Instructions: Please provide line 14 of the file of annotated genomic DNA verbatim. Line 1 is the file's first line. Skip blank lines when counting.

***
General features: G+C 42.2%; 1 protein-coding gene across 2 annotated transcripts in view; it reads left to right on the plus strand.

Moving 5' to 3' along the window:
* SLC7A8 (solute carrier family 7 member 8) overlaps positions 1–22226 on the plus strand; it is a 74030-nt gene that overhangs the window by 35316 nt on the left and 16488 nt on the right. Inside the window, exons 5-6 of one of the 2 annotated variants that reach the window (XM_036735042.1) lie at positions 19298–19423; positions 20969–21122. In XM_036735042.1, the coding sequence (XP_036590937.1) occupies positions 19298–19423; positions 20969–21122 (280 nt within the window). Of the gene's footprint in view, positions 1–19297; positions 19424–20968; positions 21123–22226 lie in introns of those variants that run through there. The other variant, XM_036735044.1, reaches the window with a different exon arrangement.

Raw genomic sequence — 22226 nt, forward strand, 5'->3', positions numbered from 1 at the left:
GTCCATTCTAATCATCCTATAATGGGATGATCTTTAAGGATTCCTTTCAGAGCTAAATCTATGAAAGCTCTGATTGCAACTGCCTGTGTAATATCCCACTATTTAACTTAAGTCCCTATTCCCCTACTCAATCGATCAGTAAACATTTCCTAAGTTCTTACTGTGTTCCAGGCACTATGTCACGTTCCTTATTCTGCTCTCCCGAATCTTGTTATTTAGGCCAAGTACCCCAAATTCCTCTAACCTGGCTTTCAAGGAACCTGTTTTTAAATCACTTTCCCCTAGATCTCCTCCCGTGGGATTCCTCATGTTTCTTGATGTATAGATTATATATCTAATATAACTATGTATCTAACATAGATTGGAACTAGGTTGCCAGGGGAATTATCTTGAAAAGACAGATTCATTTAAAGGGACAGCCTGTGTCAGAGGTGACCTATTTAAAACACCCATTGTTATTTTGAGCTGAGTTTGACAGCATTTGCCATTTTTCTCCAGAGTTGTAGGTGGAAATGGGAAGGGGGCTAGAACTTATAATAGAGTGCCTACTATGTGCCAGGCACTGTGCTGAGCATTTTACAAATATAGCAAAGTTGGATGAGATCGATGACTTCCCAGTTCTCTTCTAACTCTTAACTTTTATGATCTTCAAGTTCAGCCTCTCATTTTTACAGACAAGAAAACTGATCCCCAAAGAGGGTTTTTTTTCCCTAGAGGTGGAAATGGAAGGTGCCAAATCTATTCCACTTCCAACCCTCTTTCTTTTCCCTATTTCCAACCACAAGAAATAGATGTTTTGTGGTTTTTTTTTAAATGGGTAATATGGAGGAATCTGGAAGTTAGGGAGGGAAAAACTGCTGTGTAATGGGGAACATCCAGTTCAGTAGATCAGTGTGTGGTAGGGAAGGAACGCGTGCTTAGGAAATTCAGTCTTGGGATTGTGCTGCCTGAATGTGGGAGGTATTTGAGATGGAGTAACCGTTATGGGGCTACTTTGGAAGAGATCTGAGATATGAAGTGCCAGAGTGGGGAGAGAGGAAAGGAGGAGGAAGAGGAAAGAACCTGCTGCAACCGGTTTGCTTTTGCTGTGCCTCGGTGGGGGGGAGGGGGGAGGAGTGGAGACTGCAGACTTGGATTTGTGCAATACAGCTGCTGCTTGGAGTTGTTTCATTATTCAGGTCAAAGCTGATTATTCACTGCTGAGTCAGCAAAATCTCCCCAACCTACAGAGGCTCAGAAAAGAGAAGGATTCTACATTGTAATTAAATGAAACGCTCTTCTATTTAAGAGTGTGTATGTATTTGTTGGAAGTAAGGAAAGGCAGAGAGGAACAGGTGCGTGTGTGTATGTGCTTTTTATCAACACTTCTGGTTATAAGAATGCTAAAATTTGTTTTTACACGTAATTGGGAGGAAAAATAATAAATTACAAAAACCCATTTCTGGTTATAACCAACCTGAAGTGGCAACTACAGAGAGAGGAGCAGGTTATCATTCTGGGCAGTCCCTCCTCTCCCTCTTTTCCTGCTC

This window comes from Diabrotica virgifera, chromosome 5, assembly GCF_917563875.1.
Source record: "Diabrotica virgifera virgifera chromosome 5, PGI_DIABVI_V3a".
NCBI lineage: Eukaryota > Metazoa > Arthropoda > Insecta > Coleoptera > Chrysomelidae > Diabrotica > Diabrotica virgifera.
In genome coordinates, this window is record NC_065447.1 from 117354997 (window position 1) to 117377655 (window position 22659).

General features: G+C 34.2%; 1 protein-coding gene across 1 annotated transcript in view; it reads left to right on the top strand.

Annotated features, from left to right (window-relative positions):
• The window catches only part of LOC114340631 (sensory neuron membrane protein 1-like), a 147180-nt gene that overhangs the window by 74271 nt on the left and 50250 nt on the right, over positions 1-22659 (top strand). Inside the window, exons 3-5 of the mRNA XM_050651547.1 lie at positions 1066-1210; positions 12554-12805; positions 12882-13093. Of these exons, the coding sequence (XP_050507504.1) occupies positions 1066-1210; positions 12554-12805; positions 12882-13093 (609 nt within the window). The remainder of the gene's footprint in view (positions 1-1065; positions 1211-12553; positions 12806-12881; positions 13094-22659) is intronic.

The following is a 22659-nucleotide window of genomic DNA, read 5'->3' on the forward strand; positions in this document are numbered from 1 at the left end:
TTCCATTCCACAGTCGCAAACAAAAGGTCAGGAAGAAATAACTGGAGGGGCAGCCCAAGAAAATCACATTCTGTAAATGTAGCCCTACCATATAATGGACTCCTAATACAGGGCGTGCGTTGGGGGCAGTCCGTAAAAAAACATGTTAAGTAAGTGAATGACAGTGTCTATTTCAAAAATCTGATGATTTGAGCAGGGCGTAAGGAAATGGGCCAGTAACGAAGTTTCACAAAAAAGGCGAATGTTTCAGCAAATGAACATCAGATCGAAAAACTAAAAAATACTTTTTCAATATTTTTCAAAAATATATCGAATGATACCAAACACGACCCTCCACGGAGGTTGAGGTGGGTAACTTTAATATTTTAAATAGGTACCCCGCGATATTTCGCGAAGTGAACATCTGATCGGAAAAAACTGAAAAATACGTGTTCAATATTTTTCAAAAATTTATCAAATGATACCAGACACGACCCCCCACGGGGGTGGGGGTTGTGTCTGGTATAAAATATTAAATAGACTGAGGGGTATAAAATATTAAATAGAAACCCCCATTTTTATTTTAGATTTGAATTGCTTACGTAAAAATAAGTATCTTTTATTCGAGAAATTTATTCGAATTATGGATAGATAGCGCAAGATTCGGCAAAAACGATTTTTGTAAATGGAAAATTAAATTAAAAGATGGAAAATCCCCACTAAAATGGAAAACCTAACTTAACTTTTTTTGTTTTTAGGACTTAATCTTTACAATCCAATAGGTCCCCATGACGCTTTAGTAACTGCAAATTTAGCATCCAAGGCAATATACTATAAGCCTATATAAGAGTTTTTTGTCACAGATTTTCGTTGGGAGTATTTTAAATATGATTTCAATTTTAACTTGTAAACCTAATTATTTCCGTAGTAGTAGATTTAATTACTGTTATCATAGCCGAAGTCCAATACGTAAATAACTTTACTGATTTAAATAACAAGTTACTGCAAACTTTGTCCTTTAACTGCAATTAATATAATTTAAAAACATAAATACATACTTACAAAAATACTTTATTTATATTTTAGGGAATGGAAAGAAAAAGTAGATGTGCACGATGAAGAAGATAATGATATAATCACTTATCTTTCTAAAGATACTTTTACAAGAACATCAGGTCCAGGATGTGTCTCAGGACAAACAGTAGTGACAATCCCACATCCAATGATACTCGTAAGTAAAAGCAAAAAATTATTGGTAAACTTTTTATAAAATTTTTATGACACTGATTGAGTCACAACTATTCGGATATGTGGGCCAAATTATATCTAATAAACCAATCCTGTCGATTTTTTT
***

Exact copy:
TTCCATTCCACAGTCGCAAACAAAAGGTCAGGAAGAAATAACTGGAGGGGCAGCCCAAGAAAATCACATTCTGTAAATGTAGCCCTACCATATAATGGACTCCTAATACAGGGCGTGCGTTGGGGGCAGTCCGTAAAAAAACATGTTAAGTAAGTGAATGACAGTGTCTATTTCAAAAATCTGATGATTTGAGCAGGGCGTAAGGAAATGGGCCAGTAACGAAGTTTCACAAAAAAGGCGAATGTTTCAGCAAATGAACATCAGATCGAAAAACTAAAAAATACTTTTTCAATATTTTTCAAAAATATATCGAATGATACCAAACACGACCCTCCACGGAGGTTGAGGTGGGTAACTTTAATATTTTAAATAGGTACCCCGCGATATTTCGCGAAGTGAACATCTGATCGGAAAAAACTGAAAAATACGTGTTCAATATTTTTCAAAAATTTATCAAATGATACCAGACACGACCCCCCACGGGGGTGGGGGTTGTGTCTGGTATAAAATATTAAATAGACTGAGGGGTATAAAATATTAAATAGAAACCCCCATTTTTATTTTAGATTTGAATTGCTTACGTAAAAATAAGTATCTTTTATTCGAGAAATTTATTCGAATTATGGATAGATAGCGCAAGATTCGGCAAAAACGATTTTTGTAAATGGAAAATTAAATTAAAAGATGGAAAATCCCCACTAAAATGGAAAACCTAACTTAACTTTTTTTGTTTTTAGGACTTAATCTTTACAATCCAATAGGTCCCCATGACGCTTTAGTAACTGCAAATTTAGCATCCAAGGCAATATACTATAAGCCTATATAAGAGTTTTTTGTCACAGATTTTCGTTGGGAGTATTTTAAATATGATTTCAATTTTAACTTGTAAACCTAATTATTTCCGTAGTAGTAGATTTAATTACTGTTATCATAGCCGAAGTCCAATACGTAAATAACTTTACTGATTTAAATAACAAGTTACTGCAAACTTTGTCCTTTAACTGCAATTAATATAATTTAAAAACATAAATACATACTTACAAAAATACTTTATTTATATTTTAGGGAATGGAAAGAAAAAGTAGATGTGCACGATGAAGAAGATAATGATATAATCACTTATCTTTCTAAAGATACTTTTACAAGAACATCAGGTCCAGGATGTGTCTCAGGACAAACAGTAGTGACAATCCCACATCCAATGATACTCGTAAGTAAAAGCAAAAAATTATTGGTAAACTTTTTATAAAATTTTTATGACACTGATTGAGTCACAACTATTCGGATATGTGGGCCAAATTATATCTAATAAACCAATCCTGTCGATTTTTTT